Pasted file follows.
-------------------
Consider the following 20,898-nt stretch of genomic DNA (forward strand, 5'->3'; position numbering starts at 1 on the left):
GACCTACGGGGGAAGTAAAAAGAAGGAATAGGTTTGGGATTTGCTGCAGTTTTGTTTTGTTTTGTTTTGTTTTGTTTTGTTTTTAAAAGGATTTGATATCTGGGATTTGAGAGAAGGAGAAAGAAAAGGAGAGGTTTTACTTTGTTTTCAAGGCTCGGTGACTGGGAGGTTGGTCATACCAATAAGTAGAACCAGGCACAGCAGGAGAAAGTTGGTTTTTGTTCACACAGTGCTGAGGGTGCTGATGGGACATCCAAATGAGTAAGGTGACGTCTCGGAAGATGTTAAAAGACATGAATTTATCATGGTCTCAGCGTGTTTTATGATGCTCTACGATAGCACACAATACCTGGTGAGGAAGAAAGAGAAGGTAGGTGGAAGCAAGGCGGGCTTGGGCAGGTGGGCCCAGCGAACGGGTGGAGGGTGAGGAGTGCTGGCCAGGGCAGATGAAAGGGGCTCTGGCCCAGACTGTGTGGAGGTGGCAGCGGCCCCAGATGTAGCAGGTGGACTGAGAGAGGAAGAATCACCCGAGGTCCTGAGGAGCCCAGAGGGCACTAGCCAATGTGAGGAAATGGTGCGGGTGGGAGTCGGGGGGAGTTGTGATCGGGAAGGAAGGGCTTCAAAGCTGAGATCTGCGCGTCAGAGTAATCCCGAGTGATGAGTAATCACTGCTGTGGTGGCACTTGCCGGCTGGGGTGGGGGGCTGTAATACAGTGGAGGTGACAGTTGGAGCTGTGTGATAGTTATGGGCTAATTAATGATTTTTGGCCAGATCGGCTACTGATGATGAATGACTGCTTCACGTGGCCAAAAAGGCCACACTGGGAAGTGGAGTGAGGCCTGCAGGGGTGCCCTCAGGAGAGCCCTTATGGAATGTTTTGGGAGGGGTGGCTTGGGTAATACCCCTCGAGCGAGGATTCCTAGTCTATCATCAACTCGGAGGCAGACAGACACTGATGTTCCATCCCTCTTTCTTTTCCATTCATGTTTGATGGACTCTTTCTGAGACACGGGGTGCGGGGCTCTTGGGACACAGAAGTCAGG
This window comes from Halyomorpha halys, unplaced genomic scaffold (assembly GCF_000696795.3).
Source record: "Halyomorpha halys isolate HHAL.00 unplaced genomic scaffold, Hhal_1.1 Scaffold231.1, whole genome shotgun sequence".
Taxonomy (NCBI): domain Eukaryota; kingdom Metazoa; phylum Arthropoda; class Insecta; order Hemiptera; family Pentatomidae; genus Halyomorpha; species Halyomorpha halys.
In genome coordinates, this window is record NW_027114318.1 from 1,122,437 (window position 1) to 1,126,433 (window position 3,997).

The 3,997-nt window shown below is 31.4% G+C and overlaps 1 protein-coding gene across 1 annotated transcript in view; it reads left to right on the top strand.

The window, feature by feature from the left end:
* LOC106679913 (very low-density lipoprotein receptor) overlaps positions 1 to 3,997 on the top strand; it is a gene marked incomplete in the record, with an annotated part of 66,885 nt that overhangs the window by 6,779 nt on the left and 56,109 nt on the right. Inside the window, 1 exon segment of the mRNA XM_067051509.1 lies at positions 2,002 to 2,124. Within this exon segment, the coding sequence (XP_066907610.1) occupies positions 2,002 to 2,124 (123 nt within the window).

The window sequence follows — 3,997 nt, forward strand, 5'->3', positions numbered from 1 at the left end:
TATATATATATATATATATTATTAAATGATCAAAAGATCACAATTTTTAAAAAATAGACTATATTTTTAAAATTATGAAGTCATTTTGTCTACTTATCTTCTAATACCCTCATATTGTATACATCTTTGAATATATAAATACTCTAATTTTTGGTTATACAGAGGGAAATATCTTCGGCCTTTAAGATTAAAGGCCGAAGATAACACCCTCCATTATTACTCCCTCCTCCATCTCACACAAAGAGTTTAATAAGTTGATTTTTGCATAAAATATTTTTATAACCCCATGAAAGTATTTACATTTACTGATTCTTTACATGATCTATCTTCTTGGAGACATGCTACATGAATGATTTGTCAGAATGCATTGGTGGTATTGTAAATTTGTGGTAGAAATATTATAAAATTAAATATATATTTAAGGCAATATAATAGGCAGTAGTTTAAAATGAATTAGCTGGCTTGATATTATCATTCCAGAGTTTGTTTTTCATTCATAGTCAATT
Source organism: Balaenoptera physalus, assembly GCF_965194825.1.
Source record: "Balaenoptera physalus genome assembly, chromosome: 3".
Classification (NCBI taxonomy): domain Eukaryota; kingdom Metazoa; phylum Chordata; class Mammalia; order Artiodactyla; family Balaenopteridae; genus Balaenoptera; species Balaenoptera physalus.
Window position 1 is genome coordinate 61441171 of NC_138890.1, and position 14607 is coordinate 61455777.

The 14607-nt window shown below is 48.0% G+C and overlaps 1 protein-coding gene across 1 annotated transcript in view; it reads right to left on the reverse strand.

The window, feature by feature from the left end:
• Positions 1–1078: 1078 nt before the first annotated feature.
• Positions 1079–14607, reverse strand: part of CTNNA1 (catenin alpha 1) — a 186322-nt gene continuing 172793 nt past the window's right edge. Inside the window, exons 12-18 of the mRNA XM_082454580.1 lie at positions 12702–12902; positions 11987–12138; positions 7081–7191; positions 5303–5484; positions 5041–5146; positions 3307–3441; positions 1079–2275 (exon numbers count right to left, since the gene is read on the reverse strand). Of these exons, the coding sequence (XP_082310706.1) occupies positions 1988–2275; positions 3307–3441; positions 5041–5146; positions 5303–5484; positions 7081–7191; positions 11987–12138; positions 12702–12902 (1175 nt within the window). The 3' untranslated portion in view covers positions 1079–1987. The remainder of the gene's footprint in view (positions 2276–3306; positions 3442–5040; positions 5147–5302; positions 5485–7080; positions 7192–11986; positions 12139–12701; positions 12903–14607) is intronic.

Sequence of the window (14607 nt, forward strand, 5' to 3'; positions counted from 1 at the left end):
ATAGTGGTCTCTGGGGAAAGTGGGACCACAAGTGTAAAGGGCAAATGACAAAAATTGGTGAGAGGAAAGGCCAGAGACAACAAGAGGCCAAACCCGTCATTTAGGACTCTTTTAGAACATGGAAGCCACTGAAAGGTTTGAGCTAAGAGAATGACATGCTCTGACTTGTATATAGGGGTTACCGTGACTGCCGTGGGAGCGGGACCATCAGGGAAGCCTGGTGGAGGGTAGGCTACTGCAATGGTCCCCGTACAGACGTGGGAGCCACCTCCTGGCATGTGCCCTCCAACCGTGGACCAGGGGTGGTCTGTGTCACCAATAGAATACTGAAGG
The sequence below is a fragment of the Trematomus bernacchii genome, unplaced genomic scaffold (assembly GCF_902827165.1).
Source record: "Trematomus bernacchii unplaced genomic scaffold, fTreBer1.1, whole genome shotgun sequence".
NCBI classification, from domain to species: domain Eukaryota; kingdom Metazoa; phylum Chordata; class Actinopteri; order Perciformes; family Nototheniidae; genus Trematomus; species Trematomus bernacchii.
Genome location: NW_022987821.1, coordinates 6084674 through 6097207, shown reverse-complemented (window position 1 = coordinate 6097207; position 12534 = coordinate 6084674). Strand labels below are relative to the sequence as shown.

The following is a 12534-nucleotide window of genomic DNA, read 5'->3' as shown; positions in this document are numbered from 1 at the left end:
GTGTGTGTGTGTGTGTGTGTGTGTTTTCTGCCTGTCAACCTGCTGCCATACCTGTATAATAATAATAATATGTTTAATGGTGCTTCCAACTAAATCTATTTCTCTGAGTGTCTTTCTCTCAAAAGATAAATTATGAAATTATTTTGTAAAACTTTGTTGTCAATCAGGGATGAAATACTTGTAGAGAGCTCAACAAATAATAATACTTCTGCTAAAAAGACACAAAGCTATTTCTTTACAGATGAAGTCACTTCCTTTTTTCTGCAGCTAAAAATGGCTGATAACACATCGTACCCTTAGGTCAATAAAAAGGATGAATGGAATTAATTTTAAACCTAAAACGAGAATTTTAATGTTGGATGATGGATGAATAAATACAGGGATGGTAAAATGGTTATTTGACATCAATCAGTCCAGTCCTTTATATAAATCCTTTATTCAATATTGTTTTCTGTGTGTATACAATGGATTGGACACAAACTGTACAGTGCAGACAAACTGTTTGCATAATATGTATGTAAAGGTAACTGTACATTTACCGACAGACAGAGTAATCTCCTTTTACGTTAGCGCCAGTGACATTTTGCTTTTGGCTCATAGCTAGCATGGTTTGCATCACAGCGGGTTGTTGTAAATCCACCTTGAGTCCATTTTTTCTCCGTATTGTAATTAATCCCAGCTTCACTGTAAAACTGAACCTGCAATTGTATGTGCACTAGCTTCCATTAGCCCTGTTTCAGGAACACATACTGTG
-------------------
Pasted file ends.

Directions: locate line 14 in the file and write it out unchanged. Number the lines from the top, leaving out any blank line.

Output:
Classification (NCBI taxonomy): domain Eukaryota; kingdom Metazoa; phylum Chordata; class Mammalia; order Artiodactyla; family Balaenopteridae; genus Balaenoptera; species Balaenoptera physalus.